“Today, Aldabra Atoll, an island in the Indian Ocean near Madagascar and Tanzania, is a predator-free paradise for more than 100,000 giant tortoises. Gone are the seafarers who over-hunted them to near extinction in the 18th and 19th centuries. Gone too are the large crocodiles that may have preyed upon them in prehistoric times, as a new study suggests.
Dennis Hansen, an ecologist from the University of Zurich, was exploring the coral atoll and its azure lagoon, part of the Seychelles, when he came across fossils that intrigued him. They included parts of a giant tortoise shell with circular bite marks and the jaw of an ancient crocodylian. From the finds, he and a colleague concluded that some 90,000 to 125,000 years ago, the ancient crocodiles may have feasted upon the giant tortoises of Aldabra.
The finding, which was published Tuesday in the journal Royal Society Open Science, may offer new insights into the ancient past of the world’s most numerous giant tortoise and the threats it once faced from predators.
Measuring more than 3 feet long and 550 pounds on average, the Aldabra giant tortoise is behind only the Galapagos tortoise in size. It has a thick, domed shell which protects its soft body. It also has a long neck and stout legs covered in scales.
Dr. Hansen found about 180 fossils near a pond on the atoll. One was a jawbone of an ancient crocodile that he first thought was a tortoise longbone. But when he turned it over he saw it had holes where teeth could fit. He sent some of the fossils to his colleague Torsten Scheyer, a paleontologist also at the University of Zurich, for further examination.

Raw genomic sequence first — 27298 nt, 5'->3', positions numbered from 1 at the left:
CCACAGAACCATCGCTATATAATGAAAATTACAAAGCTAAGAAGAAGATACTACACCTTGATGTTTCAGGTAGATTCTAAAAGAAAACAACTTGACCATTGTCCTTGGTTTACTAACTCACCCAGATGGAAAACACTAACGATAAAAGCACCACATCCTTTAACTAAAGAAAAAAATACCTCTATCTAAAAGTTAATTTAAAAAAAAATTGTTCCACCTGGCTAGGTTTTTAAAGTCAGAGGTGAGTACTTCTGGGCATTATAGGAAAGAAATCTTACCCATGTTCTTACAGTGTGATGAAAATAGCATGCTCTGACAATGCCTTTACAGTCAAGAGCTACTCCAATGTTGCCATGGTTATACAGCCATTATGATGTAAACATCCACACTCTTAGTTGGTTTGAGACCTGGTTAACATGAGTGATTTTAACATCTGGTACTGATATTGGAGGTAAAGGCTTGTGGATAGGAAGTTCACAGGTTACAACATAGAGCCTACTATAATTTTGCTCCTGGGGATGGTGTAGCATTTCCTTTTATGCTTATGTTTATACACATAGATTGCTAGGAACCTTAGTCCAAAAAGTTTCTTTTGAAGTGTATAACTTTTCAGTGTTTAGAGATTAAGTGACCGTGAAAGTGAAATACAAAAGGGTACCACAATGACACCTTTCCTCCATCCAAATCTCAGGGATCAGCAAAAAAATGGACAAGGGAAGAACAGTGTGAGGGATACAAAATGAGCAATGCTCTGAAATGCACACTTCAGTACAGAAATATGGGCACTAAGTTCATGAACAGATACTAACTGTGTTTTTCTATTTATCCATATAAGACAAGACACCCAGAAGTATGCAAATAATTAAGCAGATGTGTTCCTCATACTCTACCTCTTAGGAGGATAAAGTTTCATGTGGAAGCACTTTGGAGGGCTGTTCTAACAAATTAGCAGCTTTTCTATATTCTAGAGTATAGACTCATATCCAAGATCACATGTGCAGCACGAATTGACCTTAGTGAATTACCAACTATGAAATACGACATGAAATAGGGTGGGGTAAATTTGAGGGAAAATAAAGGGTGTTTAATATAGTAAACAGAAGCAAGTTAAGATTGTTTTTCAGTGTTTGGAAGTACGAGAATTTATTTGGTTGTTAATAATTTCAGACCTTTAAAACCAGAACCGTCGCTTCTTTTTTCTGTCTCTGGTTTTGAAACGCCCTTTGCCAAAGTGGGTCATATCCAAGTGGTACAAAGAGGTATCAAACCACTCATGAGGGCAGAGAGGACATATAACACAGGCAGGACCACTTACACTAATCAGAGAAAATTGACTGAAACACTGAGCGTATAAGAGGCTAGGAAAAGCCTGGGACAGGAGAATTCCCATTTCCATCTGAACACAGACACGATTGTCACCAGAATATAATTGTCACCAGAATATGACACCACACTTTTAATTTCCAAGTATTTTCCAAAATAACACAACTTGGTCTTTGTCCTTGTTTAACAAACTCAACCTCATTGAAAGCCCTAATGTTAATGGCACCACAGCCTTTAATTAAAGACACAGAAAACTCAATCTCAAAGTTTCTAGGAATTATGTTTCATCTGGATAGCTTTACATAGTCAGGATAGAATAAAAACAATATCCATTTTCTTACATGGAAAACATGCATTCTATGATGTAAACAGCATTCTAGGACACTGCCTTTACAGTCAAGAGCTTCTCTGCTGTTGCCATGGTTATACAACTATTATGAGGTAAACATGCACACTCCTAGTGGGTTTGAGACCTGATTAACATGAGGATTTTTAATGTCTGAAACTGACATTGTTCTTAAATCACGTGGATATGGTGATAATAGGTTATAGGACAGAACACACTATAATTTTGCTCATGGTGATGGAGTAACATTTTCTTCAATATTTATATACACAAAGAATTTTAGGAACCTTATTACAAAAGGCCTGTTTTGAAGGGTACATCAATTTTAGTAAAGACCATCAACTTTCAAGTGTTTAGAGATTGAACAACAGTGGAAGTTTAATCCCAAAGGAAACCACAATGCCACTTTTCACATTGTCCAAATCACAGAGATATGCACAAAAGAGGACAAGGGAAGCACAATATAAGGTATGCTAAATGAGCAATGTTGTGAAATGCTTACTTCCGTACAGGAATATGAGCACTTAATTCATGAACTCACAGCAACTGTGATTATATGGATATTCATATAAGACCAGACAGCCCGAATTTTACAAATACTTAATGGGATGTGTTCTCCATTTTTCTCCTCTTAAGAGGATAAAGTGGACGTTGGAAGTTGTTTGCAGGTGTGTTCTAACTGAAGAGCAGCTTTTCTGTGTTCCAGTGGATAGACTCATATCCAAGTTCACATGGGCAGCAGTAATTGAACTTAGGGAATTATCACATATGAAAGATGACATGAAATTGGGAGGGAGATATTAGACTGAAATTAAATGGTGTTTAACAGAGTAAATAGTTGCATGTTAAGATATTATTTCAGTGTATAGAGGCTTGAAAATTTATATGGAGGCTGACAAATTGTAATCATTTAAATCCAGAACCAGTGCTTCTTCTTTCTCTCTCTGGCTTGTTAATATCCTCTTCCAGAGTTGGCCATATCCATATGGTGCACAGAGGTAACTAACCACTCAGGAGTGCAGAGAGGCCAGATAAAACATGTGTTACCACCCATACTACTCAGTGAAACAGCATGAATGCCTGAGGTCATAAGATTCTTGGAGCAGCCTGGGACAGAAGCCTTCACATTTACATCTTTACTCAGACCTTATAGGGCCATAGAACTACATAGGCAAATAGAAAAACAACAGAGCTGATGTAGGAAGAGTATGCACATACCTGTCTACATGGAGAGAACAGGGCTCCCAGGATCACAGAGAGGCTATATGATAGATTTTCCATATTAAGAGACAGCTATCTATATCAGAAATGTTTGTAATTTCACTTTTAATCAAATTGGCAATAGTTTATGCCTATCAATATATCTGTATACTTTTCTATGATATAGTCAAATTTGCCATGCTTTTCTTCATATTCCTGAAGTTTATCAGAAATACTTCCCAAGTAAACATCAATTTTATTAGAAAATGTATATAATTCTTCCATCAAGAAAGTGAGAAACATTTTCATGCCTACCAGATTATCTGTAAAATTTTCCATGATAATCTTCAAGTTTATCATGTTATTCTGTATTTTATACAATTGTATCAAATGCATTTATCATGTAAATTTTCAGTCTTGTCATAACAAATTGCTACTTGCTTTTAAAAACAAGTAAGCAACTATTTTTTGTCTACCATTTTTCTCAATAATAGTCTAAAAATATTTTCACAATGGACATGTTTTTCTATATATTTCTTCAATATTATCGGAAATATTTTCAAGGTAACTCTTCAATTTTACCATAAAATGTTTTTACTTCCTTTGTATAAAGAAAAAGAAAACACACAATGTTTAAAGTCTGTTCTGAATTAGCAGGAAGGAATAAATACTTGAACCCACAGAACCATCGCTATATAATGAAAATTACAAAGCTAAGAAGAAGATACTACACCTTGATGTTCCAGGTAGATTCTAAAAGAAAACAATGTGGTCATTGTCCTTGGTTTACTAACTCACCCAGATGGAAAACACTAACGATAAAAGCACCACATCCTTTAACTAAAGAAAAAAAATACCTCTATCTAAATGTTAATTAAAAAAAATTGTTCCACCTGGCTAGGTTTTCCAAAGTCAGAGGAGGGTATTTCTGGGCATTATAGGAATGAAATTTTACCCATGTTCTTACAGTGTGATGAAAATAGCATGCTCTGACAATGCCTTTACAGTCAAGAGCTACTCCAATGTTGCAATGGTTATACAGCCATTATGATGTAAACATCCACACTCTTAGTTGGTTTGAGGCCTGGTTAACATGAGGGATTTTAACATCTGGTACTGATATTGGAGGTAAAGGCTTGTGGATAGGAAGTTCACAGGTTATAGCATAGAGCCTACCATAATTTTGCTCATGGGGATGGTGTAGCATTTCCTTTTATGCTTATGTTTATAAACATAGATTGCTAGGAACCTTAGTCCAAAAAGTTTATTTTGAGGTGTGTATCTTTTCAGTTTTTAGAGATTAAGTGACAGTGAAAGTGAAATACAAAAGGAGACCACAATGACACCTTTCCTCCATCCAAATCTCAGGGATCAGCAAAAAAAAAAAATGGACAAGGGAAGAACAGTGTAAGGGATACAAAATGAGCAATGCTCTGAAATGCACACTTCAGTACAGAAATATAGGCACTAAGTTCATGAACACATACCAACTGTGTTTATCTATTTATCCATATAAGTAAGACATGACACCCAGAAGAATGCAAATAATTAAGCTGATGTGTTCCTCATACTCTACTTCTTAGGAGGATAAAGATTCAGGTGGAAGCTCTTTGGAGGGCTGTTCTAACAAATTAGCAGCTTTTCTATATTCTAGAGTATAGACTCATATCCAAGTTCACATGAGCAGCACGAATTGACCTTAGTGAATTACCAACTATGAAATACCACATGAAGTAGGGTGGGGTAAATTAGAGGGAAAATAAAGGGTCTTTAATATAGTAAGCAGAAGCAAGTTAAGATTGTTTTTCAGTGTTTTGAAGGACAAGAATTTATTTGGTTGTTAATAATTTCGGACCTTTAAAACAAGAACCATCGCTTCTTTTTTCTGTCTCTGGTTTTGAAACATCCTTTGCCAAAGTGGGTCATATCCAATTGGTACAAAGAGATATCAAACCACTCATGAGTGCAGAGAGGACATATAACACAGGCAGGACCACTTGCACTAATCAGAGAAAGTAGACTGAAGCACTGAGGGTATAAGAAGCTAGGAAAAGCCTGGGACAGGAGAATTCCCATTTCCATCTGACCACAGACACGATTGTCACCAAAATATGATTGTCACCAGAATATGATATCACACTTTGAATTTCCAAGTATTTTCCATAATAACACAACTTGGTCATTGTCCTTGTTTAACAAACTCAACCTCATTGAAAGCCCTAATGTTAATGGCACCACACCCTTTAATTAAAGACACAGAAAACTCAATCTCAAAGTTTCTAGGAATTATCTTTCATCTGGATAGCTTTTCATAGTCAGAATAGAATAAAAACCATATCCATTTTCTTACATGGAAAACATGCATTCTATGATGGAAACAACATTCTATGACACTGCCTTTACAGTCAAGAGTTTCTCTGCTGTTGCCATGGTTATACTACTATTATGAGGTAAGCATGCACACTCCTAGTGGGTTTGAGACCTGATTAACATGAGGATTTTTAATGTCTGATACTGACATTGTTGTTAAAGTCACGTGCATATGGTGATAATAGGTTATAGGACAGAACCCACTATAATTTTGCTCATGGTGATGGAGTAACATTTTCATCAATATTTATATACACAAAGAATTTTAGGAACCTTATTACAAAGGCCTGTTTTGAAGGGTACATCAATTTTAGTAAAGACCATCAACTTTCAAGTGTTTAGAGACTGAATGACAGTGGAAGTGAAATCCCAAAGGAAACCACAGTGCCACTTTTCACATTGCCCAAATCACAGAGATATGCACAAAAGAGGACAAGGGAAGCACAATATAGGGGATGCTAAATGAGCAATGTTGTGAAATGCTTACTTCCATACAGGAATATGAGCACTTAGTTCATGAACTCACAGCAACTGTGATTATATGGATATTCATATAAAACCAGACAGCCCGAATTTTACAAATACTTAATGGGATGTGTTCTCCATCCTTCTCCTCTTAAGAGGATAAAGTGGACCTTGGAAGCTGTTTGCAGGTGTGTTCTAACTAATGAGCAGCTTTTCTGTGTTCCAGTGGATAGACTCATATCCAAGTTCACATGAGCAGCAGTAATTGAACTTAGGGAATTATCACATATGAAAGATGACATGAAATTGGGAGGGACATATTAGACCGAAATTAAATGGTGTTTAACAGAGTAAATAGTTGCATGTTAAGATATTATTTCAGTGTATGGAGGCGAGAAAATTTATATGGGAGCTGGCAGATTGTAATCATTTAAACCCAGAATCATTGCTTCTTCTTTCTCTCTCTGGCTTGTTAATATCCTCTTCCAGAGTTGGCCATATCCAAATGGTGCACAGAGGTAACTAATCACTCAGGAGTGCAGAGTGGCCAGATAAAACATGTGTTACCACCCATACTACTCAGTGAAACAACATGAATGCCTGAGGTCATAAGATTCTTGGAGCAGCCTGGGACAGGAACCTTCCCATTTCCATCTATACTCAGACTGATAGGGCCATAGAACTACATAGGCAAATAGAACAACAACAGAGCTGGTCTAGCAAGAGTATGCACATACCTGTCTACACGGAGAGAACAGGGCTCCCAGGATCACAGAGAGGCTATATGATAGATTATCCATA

“It was pretty clear from the start that these were crocodylian remains and something distinctly larger than what was found previously on the atoll,” Dr. Scheyer said.
Although smaller crocodile fossils had been found on the island, the remains that Dr. Hansen found suggested they belonged to beasts that were about 11 and a half feet long, larger than today’s West African crocodiles but not as big as Nile crocodiles or saltwater crocodiles.
Dr. Hansen also found a fragment of a giant tortoise fossil belonging to the part of the shell that would have protected the reptile’s neck. The bite mark on the plate, he said, offered two possible scenarios for what might have occurred.
The first, is that the tortoise was ambushed as it drank.
“Maybe the crocodile, in classic crocodile fashion, jumped out of the water and grabbed it in the only place where it could grab it,” said Dr. Hansen.
The second, is that the tortoise died near the pond from starvation or heat stroke in the arid environment and a nearby crocodile scavenged its rotting carapace.
Stephanie K. Drumheller-Horton, a paleontologist at the University of Tennessee, Knoxville, said the findings were supported by other examples of crocodile bite marks in the fossil record.
“Aldabra giant tortoises would have been tough nuts to crack, even for crocodiles, who can generate incredibly high bite forces,” Dr. Drumheller-Horton said. “It makes sense that you would see bite marks around the edges of the turtle shells, where the crocodiles could more easily get at exposed limbs.”
Alexander Hastings, the assistant curator of paleontology at the Virginia Museum of Natural History, said the authors showed that it was possible that large crocodiles feasted on giant tortoises. But, he added, they would need to find evidence of tortoises with healed wounds in order to show explicitly that the crocodiles were actively hunting and killing the giant tortoises.
“It was thought something that big and that well-armored would be pretty safe from predation, especially on such an isolated island,” Dr. Hastings said. “This study raises at least the possibility that they may have not been so safe.”